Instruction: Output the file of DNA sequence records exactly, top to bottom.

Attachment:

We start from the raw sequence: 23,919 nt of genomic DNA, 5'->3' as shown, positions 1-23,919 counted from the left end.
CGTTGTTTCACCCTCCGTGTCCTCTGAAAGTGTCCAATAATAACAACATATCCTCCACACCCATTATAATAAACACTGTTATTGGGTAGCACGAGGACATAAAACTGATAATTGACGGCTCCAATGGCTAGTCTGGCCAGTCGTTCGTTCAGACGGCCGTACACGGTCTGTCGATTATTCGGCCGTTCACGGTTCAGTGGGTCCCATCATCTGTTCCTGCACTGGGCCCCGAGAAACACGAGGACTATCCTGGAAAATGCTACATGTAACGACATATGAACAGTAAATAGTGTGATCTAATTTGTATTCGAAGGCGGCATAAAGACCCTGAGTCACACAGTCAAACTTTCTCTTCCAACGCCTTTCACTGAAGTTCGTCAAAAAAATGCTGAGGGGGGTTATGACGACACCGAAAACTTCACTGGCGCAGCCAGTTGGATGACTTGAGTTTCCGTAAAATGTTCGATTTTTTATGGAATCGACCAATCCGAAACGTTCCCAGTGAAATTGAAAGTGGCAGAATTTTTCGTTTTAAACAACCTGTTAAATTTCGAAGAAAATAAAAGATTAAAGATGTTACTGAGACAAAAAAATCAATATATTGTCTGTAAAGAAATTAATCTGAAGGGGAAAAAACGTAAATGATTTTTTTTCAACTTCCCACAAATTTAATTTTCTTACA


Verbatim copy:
We start from the raw sequence: 23,919 nt of genomic DNA, 5'->3' as shown, positions 1-23,919 counted from the left end.
CGTTGTTTCACCCTCCGTGTCCTCTGAAAGTGTCCAATAATAACAACATATCCTCCACACCCATTATAATAAACACTGTTATTGGGTAGCACGAGGACATAAAACTGATAATTGACGGCTCCAATGGCTAGTCTGGCCAGTCGTTCGTTCAGACGGCCGTACACGGTCTGTCGATTATTCGGCCGTTCACGGTTCAGTGGGTCCCATCATCTGTTCCTGCACTGGGCCCCGAGAAACACGAGGACTATCCTGGAAAATGCTACATGTAACGACATATGAACAGTAAATAGTGTGATCTAATTTGTATTCGAAGGCGGCATAAAGACCCTGAGTCACACAGTCAAACTTTCTCTTCCAACGCCTTTCACTGAAGTTCGTCAAAAAAATGCTGAGGGGGGTTATGACGACACCGAAAACTTCACTGGCGCAGCCAGTTGGATGACTTGAGTTTCCGTAAAATGTTCGATTTTTTATGGAATCGACCAATCCGAAACGTTCCCAGTGAAATTGAAAGTGGCAGAATTTTTCGTTTTAAACAACCTGTTAAATTTCGAAGAAAATAAAAGATTAAAGATGTTACTGAGACAAAAAAATCAATATATTGTCTGTAAAGAAATTAATCTGAAGGGGAAAAAACGTAAATGATTTTTTTTCAACTTCCCACAAATTTAATTTTCTTACA